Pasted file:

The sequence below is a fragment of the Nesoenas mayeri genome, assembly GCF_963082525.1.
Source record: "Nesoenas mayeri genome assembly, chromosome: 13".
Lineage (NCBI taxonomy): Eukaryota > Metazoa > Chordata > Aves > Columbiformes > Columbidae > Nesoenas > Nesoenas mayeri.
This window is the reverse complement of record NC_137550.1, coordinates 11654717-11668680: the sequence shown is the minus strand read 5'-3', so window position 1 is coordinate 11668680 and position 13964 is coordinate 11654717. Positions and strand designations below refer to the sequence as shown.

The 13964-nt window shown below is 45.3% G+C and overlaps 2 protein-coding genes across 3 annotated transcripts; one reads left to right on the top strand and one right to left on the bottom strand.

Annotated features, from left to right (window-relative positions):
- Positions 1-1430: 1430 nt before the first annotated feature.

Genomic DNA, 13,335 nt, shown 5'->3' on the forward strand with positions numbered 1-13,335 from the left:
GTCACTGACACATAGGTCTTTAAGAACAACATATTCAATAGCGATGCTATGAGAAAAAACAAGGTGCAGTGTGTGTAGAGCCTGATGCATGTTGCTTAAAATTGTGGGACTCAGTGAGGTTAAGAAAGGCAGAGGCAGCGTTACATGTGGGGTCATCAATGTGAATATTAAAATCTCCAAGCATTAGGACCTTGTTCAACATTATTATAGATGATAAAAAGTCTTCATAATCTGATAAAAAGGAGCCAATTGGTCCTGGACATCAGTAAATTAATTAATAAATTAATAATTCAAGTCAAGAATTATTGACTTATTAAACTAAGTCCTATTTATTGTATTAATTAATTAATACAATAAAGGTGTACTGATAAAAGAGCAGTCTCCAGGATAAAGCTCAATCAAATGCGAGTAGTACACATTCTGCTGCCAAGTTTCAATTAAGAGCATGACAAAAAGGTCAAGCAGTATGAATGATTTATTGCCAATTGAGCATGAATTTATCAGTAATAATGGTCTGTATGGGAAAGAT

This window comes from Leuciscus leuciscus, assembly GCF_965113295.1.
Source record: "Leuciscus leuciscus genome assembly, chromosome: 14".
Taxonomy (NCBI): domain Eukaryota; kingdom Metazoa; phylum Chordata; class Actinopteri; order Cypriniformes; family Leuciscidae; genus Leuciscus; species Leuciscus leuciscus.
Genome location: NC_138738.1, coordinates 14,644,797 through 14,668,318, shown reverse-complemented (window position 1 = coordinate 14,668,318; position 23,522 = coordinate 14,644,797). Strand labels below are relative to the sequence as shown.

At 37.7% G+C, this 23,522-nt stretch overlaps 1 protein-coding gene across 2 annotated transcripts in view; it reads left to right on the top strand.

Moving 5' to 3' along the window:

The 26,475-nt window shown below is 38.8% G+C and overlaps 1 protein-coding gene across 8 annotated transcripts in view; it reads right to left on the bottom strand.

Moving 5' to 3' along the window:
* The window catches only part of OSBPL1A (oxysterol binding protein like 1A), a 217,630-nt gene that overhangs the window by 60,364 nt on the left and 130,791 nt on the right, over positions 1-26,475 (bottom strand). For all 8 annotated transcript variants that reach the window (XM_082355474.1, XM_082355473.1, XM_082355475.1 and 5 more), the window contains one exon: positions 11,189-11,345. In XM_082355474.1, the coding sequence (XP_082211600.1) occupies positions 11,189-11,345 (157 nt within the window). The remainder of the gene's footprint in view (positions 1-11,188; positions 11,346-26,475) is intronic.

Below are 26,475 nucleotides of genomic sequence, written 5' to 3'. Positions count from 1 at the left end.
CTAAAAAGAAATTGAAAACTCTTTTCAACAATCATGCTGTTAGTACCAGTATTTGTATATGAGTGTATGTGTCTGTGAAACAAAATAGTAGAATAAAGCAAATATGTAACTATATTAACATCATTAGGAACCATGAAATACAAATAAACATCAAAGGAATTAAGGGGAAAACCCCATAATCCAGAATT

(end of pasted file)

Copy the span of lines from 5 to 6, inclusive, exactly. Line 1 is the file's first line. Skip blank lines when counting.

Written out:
The 13964-nt window shown below is 45.3% G+C and overlaps 2 protein-coding genes across 3 annotated transcripts; one reads left to right on the top strand and one right to left on the bottom strand.

Annotated features, from left to right (window-relative positions):